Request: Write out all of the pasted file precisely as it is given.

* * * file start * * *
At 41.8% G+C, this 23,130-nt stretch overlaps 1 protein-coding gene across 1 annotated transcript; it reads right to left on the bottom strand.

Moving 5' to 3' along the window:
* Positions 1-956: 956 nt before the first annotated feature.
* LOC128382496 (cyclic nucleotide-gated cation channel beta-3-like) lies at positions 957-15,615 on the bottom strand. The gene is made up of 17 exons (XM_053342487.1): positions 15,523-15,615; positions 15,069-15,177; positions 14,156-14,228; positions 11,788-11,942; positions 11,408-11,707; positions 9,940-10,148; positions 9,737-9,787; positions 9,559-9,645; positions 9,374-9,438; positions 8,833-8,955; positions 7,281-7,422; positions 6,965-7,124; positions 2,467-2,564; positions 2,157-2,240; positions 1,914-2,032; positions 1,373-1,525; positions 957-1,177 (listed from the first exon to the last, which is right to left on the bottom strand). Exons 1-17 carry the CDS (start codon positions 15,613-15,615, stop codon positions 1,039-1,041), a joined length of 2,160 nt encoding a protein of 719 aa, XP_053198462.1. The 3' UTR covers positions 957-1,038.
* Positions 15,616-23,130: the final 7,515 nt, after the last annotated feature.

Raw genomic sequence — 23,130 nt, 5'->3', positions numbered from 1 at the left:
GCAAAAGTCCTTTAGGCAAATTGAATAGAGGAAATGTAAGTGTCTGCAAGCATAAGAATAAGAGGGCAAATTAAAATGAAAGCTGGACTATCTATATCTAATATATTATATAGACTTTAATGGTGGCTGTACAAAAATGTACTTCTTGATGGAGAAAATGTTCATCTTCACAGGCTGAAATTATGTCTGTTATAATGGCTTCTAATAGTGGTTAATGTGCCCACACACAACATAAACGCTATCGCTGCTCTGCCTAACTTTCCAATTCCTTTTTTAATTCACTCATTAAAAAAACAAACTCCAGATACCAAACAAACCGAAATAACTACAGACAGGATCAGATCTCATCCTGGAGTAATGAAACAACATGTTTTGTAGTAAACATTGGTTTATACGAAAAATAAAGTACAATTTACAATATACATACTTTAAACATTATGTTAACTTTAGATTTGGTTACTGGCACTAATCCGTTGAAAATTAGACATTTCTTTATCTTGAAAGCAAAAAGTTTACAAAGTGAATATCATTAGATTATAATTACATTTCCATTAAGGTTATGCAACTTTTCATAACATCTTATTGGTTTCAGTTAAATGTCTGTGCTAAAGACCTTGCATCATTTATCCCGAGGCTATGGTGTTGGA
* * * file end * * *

At 41.8% G+C, this 23,130-nt stretch overlaps 1 protein-coding gene across 1 annotated transcript; it reads right to left on the bottom strand.

Moving 5' to 3' along the window:
* Positions 1-956: 956 nt before the first annotated feature.
* LOC128382496 (cyclic nucleotide-gated cation channel beta-3-like) lies at positions 957-15,615 on the bottom strand. The gene is made up of 17 exons (XM_053342487.1): positions 15,523-15,615; positions 15,069-15,177; positions 14,156-14,228; positions 11,788-11,942; positions 11,408-11,707; positions 9,940-10,148; positions 9,737-9,787; positions 9,559-9,645; positions 9,374-9,438; positions 8,833-8,955; positions 7,281-7,422; positions 6,965-7,124; positions 2,467-2,564; positions 2,157-2,240; positions 1,914-2,032; positions 1,373-1,525; positions 957-1,177 (listed from the first exon to the last, which is right to left on the bottom strand). Exons 1-17 carry the CDS (start codon positions 15,613-15,615, stop codon positions 1,039-1,041), a joined length of 2,160 nt encoding a protein of 719 aa, XP_053198462.1. The 3' UTR covers positions 957-1,038.
* Positions 15,616-23,130: the final 7,515 nt, after the last annotated feature.

Raw genomic sequence — 23,130 nt, 5'->3', positions numbered from 1 at the left:
GCAAAAGTCCTTTAGGCAAATTGAATAGAGGAAATGTAAGTGTCTGCAAGCATAAGAATAAGAGGGCAAATTAAAATGAAAGCTGGACTATCTATATCTAATATATTATATAGACTTTAATGGTGGCTGTACAAAAATGTACTTCTTGATGGAGAAAATGTTCATCTTCACAGGCTGAAATTATGTCTGTTATAATGGCTTCTAATAGTGGTTAATGTGCCCACACACAACATAAACGCTATCGCTGCTCTGCCTAACTTTCCAATTCCTTTTTTAATTCACTCATTAAAAAAACAAACTCCAGATACCAAACAAACCGAAATAACTACAGACAGGATCAGATCTCATCCTGGAGTAATGAAACAACATGTTTTGTAGTAAACATTGGTTTATACGAAAAATAAAGTACAATTTACAATATACATACTTTAAACATTATGTTAACTTTAGATTTGGTTACTGGCACTAATCCGTTGAAAATTAGACATTTCTTTATCTTGAAAGCAAAAAGTTTACAAAGTGAATATCATTAGATTATAATTACATTTCCATTAAGGTTATGCAACTTTTCATAACATCTTATTGGTTTCAGTTAAATGTCTGTGCTAAAGACCTTGCATCATTTATCCCGAGGCTATGGTGTTGGA